“The phone rings; ‘Henderson here.’ I say, ‘Hey, what’s going on, Rickey?’ (and I think he’s calling to congratulate me,) but he goes, ‘Sixty stolen bases? You ought to be ashamed. Rickey would have had 60 at the break.’ And then click, he hung up.”

1989 Topps & Traded – In 1989, the Yankees; uncertain whether Rickey Henderson was worth a new three-year contract and desperately in need of pitching, decided to send him back home to Oakland in exchange for pitchers Erik Plunk, Greg Caderet, and a speedy outfielder named Luis Polonia. Contractually, the Yankees needed Henderson’s approval prior to any trade and he said that Oakland was the only place he would go. Wasting no time after the mid-season trade, Henderson reasserted himself as one of the game’s greatest players, with a memorable half-season in which his 52 steals and 72 runs scored led the A’s into the postseason. The move back to Oakland proved to be a good one for Henderson as Oakland ended up in the World Series for the first time since 1974. Despite a devastating earthquake at the start of Game 3, the A’s would eventually go on to sweep the San Francisco Giants. Henderson hit .474 with an .895 slugging average (including two triples and a homer), while stealing three bases. Earlier that year on August 22, 1989, he became Nolan Ryan’s 5,000th strikeout victim, but Henderson took an odd delight in the occurrence, saying, “If you haven’t been struck out by Nolan Ryan, you’re nobody.”

1989 Topps Traded + 1989 Topps

1980 Topps (Rookie Card) – Rickey had no problem making a splash into major league baseball. At the age of 21, Rickey led the American League in stolen bases (100), was an All-Star, and helped lead the Athletics to a 2nd place finish. His rookie card is one of the most iconic cards in the hobby and it’s easy to see why. As kids, we all emulated his batting stance at one point or another. His signature fits nicely at the bottom of the card and even with a pen, you can tell Rickey was “flashy”. Check out his loopty-loop on the “y”. Ask any of his teammates how “flashy” Rickey is and they will likely tell you the same thing about his pre-game ritual. Since he broke into the league, before every game he plays, he stands completely naked in front of a full-sized mirror, points at himself and says “Rickey, you’re the best…” (over and over…)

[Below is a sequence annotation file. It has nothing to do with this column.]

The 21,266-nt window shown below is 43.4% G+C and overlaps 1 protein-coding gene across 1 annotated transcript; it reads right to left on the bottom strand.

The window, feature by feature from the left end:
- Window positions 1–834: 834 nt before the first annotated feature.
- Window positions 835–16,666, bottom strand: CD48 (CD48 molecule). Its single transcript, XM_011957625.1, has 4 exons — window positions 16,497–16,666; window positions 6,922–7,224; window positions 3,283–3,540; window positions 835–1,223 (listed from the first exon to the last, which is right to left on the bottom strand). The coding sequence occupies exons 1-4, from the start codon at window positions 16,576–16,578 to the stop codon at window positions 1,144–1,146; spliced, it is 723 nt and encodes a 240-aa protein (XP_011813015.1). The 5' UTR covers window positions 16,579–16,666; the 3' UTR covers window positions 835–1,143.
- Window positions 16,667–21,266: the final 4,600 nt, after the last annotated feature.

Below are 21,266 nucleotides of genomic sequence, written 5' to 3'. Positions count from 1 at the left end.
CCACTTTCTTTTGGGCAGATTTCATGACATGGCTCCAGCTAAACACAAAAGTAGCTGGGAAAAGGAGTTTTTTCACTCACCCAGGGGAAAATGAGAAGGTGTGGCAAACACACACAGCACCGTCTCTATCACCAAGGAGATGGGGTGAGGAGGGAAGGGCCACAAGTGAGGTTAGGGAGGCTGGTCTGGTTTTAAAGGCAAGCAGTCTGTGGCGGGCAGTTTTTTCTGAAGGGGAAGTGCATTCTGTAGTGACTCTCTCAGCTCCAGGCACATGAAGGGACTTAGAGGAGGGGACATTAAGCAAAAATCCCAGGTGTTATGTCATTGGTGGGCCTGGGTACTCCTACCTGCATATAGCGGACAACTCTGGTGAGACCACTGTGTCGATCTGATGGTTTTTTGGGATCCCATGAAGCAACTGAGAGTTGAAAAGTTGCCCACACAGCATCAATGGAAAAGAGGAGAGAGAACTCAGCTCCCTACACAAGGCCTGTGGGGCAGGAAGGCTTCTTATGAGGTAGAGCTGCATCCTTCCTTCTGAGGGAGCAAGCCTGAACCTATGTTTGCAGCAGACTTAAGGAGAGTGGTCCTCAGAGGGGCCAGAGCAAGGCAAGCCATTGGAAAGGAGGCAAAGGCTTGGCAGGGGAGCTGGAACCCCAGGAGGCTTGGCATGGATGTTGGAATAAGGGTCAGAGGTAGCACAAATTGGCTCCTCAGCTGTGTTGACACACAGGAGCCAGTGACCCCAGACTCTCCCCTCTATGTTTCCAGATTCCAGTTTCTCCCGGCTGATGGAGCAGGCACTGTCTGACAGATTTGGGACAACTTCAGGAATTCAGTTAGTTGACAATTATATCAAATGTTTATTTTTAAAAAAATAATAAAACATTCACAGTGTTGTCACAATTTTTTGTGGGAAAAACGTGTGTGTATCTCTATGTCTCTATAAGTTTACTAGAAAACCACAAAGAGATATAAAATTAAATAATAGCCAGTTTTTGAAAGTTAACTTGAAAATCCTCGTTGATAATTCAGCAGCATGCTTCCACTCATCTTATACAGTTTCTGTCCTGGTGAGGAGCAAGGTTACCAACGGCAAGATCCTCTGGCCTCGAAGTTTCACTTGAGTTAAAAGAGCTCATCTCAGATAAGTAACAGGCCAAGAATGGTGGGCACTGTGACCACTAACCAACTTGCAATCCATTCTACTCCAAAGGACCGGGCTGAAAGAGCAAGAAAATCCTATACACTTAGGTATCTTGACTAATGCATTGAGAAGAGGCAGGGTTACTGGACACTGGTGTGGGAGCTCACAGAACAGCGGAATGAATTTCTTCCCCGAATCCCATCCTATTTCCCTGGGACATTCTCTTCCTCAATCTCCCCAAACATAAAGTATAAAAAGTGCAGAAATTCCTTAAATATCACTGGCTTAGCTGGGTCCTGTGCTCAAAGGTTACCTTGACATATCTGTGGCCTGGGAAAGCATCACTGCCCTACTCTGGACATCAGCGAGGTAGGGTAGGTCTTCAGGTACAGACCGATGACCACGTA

1980 Topps

1997 Topps Gallery – This 180 card set was released to hobby shops only and as I was heading off to college that year, I didn’t discover it until years later. Here we see Rickey in a Padres uniform. One can only assume he successfully nabbed second base from the New York Mets. That looks like second baseman Edgardo Alfonso in the picture. I believe this is Shea Stadium and after reviewing Alfonso’s 1996 game log, he played second base for the Mets against the Padres in the August 27-29 home stand. Looking at Henderson’s game logs, the only game he was in a situation to steal was the August 29th game. Paul Wilson would walk Rickey Henderson in the top of the 5th. With Tony Gwynn at the plate, Rickey swiped his 35th base of the season as catcher Todd Hundley’s throw comes in late. Gwynn would go on to poke a ground ball through the middle for a base hit, scoring Henderson. That same year, Rickey was caught speeding but not by an opposing catcher. It was actually a San Diego police officer. As he approached Henderson’s sports car, the driver’s side window slips down a few inches and a hand emerges with a $100 bill in it. The officer shook Rickey’s hand and sent him home (with his money) and a gentle warning.

One time, the Padres GM Kevin Towers was trying to contact Rickey at a nearby hotel. Not finding him checked in under his real name, Towers decided to think like Rickey and asked to be transferred to “Richard Pryor’s room”. Rickey picked up the phone.

1997 Topps Gallery